NHS England is proposing to continue with the contracting and marketing framework. Their aims are clear in the Long Term Plan:

  • to deliver a cost-control framework involving rationing of many services and withdrawal of many others from NHS provision
  • to get NHS trusts to maximise their privately earned income
  • to set up large integrated care systems with the aim that these will evolve into integrated care providers, which will be managed through long-term commercial contracts and will continue to sub-contract
  • to impose a highly centralised process of officer-led bodies in NHS, giving more power centrally and without guarantees of local democratic accountability. Supporters of Lansley’s 2012 Act thought (wrongly) that it was about decentralisation; now NHSE is reverting to centralised control once again.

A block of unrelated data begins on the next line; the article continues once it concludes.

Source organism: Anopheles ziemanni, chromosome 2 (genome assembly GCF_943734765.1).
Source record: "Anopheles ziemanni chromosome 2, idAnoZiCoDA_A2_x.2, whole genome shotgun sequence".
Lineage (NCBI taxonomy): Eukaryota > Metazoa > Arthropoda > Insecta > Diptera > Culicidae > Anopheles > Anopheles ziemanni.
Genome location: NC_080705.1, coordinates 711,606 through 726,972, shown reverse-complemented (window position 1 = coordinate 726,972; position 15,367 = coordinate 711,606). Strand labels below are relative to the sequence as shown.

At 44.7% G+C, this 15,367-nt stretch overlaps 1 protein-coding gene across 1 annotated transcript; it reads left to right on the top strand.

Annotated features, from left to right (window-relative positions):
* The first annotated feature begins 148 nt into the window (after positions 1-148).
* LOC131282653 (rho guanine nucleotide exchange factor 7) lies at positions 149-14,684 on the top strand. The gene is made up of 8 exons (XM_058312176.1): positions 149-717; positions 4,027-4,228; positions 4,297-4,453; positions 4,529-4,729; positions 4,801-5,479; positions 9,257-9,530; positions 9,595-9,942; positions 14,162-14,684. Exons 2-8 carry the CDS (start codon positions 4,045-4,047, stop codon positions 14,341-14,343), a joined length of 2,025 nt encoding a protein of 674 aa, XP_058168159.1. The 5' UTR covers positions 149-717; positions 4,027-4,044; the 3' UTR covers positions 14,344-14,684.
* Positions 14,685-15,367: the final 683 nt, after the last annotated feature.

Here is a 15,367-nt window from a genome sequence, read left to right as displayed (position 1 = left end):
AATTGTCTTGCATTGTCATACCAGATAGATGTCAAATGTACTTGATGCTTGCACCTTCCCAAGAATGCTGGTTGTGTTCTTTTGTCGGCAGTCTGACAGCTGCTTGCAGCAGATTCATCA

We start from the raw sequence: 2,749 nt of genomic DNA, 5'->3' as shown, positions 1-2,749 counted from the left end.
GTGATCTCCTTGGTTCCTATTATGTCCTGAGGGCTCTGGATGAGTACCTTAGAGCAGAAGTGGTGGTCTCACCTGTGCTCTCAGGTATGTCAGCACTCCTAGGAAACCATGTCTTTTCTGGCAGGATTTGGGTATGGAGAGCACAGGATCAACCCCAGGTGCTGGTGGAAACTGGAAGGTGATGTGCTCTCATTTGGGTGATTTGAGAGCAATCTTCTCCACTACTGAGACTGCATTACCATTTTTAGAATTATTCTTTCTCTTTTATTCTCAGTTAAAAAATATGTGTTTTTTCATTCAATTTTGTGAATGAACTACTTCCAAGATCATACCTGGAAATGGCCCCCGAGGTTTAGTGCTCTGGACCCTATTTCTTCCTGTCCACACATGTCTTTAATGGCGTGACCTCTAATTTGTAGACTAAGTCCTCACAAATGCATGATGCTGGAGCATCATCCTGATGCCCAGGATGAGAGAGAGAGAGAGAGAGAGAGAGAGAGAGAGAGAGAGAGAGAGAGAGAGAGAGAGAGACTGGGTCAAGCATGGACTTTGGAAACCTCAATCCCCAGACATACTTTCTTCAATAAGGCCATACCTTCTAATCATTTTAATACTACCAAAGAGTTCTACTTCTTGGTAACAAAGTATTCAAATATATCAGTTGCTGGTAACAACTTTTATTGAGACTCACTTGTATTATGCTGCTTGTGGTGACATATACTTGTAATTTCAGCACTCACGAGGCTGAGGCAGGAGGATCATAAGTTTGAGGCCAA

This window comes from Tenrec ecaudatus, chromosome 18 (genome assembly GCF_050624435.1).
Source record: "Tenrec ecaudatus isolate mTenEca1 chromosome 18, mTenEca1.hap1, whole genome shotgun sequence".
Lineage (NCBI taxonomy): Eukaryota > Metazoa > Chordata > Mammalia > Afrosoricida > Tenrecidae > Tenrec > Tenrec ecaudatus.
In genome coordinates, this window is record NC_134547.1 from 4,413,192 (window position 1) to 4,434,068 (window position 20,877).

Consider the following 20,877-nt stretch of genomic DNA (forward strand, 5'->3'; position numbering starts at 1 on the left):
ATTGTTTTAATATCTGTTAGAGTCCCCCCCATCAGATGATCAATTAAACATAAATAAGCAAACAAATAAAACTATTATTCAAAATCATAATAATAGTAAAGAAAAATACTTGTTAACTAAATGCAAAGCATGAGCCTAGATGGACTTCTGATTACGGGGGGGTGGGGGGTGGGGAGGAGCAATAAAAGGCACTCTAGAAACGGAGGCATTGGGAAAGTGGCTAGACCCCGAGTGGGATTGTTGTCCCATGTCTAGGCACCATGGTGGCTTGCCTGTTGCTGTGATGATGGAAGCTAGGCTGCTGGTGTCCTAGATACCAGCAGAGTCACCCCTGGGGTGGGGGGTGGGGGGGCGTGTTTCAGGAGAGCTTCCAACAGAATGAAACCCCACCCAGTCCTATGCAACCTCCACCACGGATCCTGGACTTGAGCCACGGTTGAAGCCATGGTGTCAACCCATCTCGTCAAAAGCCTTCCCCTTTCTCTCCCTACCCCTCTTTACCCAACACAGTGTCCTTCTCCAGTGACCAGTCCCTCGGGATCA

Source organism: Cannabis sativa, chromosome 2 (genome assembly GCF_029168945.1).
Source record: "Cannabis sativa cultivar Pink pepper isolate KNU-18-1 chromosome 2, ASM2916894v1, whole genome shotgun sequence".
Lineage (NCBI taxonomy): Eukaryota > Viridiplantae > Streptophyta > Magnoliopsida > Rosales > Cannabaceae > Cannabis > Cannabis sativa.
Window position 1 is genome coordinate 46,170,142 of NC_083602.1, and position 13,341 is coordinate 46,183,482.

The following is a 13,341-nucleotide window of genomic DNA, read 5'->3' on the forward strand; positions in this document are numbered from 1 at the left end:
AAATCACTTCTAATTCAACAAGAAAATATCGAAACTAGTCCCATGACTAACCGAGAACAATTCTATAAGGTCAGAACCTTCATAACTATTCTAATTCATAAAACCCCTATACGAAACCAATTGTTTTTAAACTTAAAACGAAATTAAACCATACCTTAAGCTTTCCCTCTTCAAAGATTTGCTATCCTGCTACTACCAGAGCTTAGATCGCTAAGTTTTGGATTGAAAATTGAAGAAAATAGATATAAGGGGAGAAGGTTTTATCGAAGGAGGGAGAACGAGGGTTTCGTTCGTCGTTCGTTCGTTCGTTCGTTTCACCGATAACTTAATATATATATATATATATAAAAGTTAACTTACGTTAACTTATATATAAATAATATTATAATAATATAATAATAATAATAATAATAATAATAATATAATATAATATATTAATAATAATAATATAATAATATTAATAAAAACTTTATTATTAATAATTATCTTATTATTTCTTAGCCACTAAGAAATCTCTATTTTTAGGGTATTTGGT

KONP calls for:

  • an end to contracting and privatisation altogether, beyond an end to s75 and its regulations
  • a return to the NHS being run by wholly public bodies – with no involvement or influence from private company interests in the running of public statutory bodies, committees-in-common or partnership boards
  • wholly public statutory bodies, meeting in public: their papers and minutes available to the public; their proposals for change subject to public consultation and scrutiny of elected councils; and with them subject to Freedom of Information Act requests.
  • an end to the 2012 Health and Social Care Act
  • the reinstatement of the NHS as a wholly public service. 

We call on NHS England to respond to these proposals.

NHSE states that it wishes to limit the damage done by compulsory tendering.[1] But it is absolutely clear by NHSE’s actions that it is seeking fewer, and very big, network contracts for pathology, specialised imaging and indeed – the ultimate aim – Integrated Care Provider organisations managed through commercial contracts.

It is very clear from the NHS in Scotland and Wales that health boards can deliver the NHS without compulsory tendering and with the involvement of the local authorities. We call for the setting up of Health Boards instead of integrated care systems and the return to geographically based responsibility for the health of local populations as set out in the NHS Reinstatement Bill.

What you can do